Bulgaria’s Council of Ministers gave its approval of four draft agreements with the United States on July 10 that help pave the way for a procurement of eight F-16V Block 70 multirole combat aircraft, at a cost of $1.25 billion.
The approval by the government sets the acquisition process in motion, with the requisite parliamentary approval on tap for next week. Should Parliament grant its approval, the signature of the country’s defense minister, Krassimir Karakachanov, on the four contracts covering delivery of the new-build aircraft (plus an associated training and support package) will become official.
— The Sofia Globe (@TheSofiaGlobe) July 11, 2019
On the industrial front, Bulgaria will establish an overhaul facility for hydraulic landing-gear components used on the F-16.
The planned acquisition is being made under the U.S. government-to-government Foreign Military Sales (FMS) channel. Earlier, on May 30, 2019, the Pentagon’s Defense Security Cooperation Agency (DSCA) notified Congress of a potential $1.673 billion FMS to Bulgaria of the F-16s approved by the U.S. State Department.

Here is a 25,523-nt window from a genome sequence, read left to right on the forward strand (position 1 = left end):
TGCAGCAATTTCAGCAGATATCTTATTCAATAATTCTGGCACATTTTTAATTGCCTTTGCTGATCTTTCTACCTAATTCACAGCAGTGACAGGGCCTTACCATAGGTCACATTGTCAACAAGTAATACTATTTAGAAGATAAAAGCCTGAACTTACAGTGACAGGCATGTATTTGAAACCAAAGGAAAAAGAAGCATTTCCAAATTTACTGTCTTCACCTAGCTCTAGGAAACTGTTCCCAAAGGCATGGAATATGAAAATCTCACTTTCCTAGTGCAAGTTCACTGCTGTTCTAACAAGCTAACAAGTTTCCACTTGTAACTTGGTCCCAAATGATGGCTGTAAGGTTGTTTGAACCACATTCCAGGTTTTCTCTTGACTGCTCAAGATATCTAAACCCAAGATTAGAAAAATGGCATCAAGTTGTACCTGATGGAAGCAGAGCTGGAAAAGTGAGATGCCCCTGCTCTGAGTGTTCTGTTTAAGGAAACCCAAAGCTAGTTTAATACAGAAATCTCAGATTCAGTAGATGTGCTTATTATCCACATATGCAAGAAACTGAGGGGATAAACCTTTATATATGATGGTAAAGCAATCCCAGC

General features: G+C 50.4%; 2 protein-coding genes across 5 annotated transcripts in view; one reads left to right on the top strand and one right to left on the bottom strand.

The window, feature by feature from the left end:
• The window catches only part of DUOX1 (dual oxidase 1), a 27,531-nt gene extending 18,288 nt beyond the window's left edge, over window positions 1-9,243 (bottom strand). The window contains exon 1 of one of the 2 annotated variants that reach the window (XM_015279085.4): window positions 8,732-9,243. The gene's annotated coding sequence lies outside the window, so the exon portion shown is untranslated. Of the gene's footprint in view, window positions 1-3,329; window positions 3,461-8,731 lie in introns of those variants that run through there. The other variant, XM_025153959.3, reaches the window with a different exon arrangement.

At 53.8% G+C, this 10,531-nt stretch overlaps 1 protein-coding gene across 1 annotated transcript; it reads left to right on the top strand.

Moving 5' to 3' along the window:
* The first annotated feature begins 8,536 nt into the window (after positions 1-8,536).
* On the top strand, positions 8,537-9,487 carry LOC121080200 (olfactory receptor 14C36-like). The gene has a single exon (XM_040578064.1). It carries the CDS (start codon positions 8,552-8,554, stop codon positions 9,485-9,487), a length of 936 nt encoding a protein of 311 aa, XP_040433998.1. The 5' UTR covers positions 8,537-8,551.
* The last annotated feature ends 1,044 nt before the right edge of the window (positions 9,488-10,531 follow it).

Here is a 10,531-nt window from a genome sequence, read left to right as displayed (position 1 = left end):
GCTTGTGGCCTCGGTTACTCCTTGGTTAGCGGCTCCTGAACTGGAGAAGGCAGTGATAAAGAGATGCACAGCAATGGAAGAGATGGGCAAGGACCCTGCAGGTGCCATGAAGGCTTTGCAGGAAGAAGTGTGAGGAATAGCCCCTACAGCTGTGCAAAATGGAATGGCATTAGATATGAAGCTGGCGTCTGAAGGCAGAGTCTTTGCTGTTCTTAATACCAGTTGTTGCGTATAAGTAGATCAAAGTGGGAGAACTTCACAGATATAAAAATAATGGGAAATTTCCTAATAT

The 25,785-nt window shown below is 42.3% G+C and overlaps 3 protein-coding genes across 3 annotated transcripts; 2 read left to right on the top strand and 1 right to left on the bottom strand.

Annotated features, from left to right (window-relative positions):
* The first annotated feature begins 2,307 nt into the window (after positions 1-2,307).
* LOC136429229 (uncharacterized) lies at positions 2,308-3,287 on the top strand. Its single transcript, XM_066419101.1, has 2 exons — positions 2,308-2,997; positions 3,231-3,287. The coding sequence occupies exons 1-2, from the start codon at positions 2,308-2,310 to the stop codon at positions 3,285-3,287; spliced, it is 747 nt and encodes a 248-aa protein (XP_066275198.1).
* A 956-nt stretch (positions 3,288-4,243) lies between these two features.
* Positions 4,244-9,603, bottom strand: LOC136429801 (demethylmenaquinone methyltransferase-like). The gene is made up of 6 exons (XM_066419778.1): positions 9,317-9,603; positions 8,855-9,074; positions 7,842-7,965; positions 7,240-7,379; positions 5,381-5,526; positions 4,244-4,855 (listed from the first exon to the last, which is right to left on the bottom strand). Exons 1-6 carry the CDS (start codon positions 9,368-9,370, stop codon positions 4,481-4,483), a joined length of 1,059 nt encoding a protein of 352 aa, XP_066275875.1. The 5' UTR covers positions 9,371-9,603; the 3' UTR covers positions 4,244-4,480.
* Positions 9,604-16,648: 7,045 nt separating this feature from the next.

If Bulgaria moves ahead with the procurement as expected, it will be the largest foreign defense purchase by the country since 1989.
More crucially, it will begin bringing to a close a decades-old project to replace the Bulgarian Air Force’s legacy MiG-29 fleet – a project that has remained in the Bulgarian military acquisition and modernization pipeline and undergone multiple permutations since 2006. The 1980s-vintage MiGs are used by Bulgaria for air-policing duties and the overall protection of Bulgarian air sovereignty. Eight of these are undergoing overhaul and modification work by Russian Aircraft Corporation MiG (RAC MiG) to keep them airworthy until fully replaced by the new F-16Vs.
This first batch purchase of what is ultimately intended to be a two-batch procurement totaling 16 F-16Vs will include six one-seat and a pair of two-seat variants. Deliveries would be completed by 2023. The second batch will be procured via installed payments, unlike the first batch, which will be paid for up front.